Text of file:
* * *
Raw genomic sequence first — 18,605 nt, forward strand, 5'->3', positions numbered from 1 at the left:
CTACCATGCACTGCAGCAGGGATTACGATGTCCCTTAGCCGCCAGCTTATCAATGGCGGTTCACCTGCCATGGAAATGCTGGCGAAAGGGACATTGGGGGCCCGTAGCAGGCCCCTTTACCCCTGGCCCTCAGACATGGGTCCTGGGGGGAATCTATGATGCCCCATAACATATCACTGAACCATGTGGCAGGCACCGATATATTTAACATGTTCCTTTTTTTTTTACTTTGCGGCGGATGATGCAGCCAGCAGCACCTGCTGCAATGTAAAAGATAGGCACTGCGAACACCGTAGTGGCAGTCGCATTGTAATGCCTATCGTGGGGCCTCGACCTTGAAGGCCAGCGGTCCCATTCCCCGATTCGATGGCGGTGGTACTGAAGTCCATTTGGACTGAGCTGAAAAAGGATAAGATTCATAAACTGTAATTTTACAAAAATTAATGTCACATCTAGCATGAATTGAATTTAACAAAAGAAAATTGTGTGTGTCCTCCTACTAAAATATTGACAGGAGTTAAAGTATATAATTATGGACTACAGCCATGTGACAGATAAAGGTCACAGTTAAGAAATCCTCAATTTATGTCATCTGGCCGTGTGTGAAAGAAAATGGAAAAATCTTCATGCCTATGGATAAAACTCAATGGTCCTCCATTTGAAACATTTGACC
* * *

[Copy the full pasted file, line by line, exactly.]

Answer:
Raw genomic sequence first — 18,605 nt, forward strand, 5'->3', positions numbered from 1 at the left:
CTACCATGCACTGCAGCAGGGATTACGATGTCCCTTAGCCGCCAGCTTATCAATGGCGGTTCACCTGCCATGGAAATGCTGGCGAAAGGGACATTGGGGGCCCGTAGCAGGCCCCTTTACCCCTGGCCCTCAGACATGGGTCCTGGGGGGAATCTATGATGCCCCATAACATATCACTGAACCATGTGGCAGGCACCGATATATTTAACATGTTCCTTTTTTTTTTACTTTGCGGCGGATGATGCAGCCAGCAGCACCTGCTGCAATGTAAAAGATAGGCACTGCGAACACCGTAGTGGCAGTCGCATTGTAATGCCTATCGTGGGGCCTCGACCTTGAAGGCCAGCGGTCCCATTCCCCGATTCGATGGCGGTGGTACTGAAGTCCATTTGGACTGAGCTGAAAAAGGATAAGATTCATAAACTGTAATTTTACAAAAATTAATGTCACATCTAGCATGAATTGAATTTAACAAAAGAAAATTGTGTGTGTCCTCCTACTAAAATATTGACAGGAGTTAAAGTATATAATTATGGACTACAGCCATGTGACAGATAAAGGTCACAGTTAAGAAATCCTCAATTTATGTCATCTGGCCGTGTGTGAAAGAAAATGGAAAAATCTTCATGCCTATGGATAAAACTCAATGGTCCTCCATTTGAAACATTTGACC